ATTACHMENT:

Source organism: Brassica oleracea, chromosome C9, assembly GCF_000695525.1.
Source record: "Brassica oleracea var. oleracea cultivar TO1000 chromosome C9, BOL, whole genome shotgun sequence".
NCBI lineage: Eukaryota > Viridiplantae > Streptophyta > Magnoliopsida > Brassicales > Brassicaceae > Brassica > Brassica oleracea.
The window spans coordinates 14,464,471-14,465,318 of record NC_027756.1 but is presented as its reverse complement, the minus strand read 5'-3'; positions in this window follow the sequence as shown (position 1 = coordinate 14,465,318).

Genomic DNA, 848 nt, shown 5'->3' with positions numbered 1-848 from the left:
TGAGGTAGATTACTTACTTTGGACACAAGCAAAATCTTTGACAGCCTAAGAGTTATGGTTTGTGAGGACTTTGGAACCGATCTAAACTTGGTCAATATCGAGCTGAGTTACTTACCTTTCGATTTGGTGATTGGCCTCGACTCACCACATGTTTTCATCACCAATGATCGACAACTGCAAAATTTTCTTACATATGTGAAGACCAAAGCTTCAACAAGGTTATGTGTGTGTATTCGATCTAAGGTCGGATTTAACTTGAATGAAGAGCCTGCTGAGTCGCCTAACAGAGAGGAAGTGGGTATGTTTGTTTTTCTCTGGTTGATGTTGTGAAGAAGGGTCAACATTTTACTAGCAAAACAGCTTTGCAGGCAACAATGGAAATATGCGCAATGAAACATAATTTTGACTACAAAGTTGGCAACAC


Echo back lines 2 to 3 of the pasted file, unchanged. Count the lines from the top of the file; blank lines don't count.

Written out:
Source record: "Brassica oleracea var. oleracea cultivar TO1000 chromosome C9, BOL, whole genome shotgun sequence".
NCBI lineage: Eukaryota > Viridiplantae > Streptophyta > Magnoliopsida > Brassicales > Brassicaceae > Brassica > Brassica oleracea.